There is a new BUDGET BAKKIE in town.
The little workhorse can carry some serious loads and also traverse challenging terrain
THE first thing people ask when I tell them about Suzuki’s bargain bakkie, the SuperCarry, is: “Suzuki has a bakkie?”
The answer is yes, very much so, as the SuperCarry is a real workhorse in the lines of the cab-over-engine Mitsubishi L300, which legendary workhorses are still delivering council workers and tools to work sites to keep Msunduzi moving.
MADE TO LOAD
Unlike a modern bakkie with load bins so high you need a ladder to pop anything over the side and lengths so long you can park only in the truck bays, the new-generation Super Carry is tiny — or “ultra compact” as the brochure describes it.
Yet, its load deck has drop sides so the load bin is below hip height, and it is large enough to fit a pallet with ease.
In SA, the SuperCarry is licensed to carry 750 kg. Of course, in Seffricanspeak, three quarters of a ton sounds just like a ton and luckily this little bakkie is licensed for this weight in India, where it is quite popular.
The brochure also said the SuperCarry’s ground clearance of 175 mm allows the little workhorse “to traverse challenging terrain”.
My idea of “challenging” involves The Slope, a 30-degree sandy incline of ruts and tree roots, but the SuperCarry is not a 4x4, so I took it to the level but muddy grounds of Duzi Turf’s to load a pallet of grass.
GIVING IT STICK
Then I gave it the ultimate test — a female driver who have not driven stick in two years. After adjusting the seat forwards to depress the clutch fully (it is the one on the left, right?), we managed (just) not to spin the rear wheels all the way to the field being harvested. In fact, increase the ratio of the gears a cog or two and this little rear-wheel drive bakkie could become a very nice drifter toy in the lines of the old Nissan 1400.
A turning circle of just 8,6 metres ensures the SuperCarry could turn between the muddy spots, but with a load on the back and soft tyres, it will go over muddy terrain.
Suzuki’s proven GB12 four-cylinder petrol engine makes 54 kW at 6 000 r/ min and 101 Nm torque at 3 000 r/min. It does not sound a lot compared to the standard for big bakkies like the Hilux or Ranger, but the overstroked pistons and ratios (1:4,43 in first) of the fivespeed manual gearbox are such that the bakkie moves at legal speeds where you want to go over dirt or tar.
A fuel tank of 30 litres should give at least 300 km with a load, or fire the driver. The small 155/R13 tyres need a little care over potholes, but this size tyre is the cheapest to replace.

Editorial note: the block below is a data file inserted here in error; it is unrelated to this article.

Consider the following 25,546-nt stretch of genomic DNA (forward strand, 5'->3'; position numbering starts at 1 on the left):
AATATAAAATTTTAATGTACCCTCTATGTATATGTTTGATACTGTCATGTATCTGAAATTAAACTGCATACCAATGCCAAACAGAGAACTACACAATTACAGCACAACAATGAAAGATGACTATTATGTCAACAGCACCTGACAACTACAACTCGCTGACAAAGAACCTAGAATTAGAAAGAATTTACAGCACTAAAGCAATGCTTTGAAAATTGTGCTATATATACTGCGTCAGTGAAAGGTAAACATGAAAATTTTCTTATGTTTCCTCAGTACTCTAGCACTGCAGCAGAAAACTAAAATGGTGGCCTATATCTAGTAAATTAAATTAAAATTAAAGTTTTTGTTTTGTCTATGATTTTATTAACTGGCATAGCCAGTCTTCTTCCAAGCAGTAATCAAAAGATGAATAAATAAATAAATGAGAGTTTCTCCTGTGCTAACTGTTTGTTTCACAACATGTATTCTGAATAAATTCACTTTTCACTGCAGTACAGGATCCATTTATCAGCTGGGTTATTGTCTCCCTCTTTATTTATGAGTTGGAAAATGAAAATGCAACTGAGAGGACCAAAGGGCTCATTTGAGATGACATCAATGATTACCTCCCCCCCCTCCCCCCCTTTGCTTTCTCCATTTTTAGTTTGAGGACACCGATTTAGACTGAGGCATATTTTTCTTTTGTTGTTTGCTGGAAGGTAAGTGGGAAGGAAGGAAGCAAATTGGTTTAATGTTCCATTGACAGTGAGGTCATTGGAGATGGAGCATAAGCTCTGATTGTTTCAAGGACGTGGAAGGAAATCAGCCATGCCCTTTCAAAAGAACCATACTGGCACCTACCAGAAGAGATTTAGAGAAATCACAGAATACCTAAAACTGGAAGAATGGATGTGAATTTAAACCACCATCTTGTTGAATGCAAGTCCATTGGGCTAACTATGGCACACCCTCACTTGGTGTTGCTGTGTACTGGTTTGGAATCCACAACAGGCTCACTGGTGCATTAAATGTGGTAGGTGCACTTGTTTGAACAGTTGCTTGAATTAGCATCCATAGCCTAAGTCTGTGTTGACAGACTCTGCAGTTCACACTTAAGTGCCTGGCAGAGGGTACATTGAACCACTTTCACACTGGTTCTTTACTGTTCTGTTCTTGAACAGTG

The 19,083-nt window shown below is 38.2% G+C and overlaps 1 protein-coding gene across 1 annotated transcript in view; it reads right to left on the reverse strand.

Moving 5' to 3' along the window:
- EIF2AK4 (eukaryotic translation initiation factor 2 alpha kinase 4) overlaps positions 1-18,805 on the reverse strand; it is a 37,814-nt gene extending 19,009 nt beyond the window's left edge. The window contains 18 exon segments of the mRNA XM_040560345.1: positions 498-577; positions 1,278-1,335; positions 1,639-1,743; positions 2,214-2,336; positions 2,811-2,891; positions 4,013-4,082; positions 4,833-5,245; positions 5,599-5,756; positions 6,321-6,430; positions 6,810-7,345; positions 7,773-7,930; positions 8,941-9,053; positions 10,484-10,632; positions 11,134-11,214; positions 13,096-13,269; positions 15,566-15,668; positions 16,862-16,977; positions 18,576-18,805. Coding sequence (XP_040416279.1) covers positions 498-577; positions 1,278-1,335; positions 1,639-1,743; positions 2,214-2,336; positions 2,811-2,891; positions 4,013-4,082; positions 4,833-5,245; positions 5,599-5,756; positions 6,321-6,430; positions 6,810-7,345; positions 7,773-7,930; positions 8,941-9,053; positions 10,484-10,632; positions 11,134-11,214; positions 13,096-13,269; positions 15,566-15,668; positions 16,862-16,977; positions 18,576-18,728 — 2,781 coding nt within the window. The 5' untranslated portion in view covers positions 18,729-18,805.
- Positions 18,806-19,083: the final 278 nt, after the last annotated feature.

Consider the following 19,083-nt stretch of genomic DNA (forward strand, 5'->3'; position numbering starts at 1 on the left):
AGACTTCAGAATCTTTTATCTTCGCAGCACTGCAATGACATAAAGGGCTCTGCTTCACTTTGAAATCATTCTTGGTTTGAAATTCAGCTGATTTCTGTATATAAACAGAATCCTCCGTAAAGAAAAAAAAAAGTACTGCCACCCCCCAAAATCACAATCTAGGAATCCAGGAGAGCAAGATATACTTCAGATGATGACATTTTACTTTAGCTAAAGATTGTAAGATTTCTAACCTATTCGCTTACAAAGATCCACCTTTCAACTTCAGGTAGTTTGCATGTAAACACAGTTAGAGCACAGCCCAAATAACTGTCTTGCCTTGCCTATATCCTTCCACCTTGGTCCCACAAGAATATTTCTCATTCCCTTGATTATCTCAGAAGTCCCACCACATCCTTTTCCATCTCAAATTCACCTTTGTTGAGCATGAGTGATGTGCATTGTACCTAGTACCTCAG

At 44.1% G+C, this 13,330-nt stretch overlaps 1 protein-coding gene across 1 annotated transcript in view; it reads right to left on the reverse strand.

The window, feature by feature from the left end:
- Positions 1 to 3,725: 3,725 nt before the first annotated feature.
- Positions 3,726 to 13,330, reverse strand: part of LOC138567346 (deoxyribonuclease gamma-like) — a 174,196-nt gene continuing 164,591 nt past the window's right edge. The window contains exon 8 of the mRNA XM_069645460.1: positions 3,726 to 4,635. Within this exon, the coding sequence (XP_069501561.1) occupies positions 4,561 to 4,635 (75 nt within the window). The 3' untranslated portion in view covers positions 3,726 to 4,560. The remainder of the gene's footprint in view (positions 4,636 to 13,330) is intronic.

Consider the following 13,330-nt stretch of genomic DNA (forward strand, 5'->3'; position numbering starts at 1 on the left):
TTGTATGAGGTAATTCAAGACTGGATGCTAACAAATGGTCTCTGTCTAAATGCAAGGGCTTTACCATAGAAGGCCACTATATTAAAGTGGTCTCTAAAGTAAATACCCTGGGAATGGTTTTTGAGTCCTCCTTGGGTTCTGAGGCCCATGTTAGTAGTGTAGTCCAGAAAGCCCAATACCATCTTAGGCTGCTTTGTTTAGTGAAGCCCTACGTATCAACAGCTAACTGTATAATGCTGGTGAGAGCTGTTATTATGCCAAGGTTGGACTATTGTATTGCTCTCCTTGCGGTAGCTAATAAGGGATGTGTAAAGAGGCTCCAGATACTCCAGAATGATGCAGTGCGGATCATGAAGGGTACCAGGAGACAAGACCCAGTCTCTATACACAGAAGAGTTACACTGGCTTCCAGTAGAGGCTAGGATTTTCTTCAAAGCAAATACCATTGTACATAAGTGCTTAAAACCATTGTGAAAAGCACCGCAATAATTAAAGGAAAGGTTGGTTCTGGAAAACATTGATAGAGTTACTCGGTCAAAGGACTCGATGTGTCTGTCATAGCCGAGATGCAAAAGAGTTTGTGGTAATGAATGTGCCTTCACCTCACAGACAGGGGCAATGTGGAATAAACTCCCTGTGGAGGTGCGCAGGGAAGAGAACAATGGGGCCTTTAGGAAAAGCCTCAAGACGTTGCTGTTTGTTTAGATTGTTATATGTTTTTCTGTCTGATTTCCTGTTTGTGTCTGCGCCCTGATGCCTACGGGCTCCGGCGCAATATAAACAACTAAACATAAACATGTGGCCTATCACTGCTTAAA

CREATURE, ERM, COMFORTS
As for creature comforts in the cabin, the brochure calls the design “simple and straightforward”. Translated, it means the driver seat can slide and there are two sun visors. Only the driver’s door unlocks — arguably a safety feature — and a 12 V socket keeps phones charged.
What the brochure does not tell you is the cubbyhole takes a six pack of cooldrinks and on a wintry day the 1 196 cc heater under the seats makes for cosy bums. From experience in these cab over engine bakkies, I must, however, warn those bums will also get a tad toasty on a hot days. There are two fixed air vents, and they point at the floor.
At R129 000 with a three-year or 100 000 km warrantee on Suzuki’s proven drivetrain, and R14 000 for a high Beekman canopy, only the longer, lower Changan Star 1,3 is cheaper. But this Chinese bakkie has a shorter warrantee (one year or 60 000 km).
The other contender, the turbo-diesel Tata SuperAce, has more power and the same warranty as the Suzi, but it has to shake the dismal reputation of the first Ace. Some would want to add the Daihatsu Gran Max at this point, especially as its 1,5 engine makes the most power (77 kW/140 Nm) in this group.
But the joke is on them, as Daihatsu’s owner, Toyota, has quietly closed this high-revving brand in South Africa.
PRICE AND POWER
Changan Star 1,3 R106 990 (60 kW/102 Nm) Suzuki SuperCarry 1,2 R129 900 (54 kW/101 Nm) Tata Super Ace 1,4TD R159 995 (52 kW/132 Nm)
In fact, increase the ratio of the gears a cog or two and this little rear-wheel drive bakkie could become a very nice drifter toy in the lines of the old Nissan 1400.
Suzuki’s SuperCarry is a real workhorse, but is value offering has yet to be discovered by the garden service providers in Msunduzi.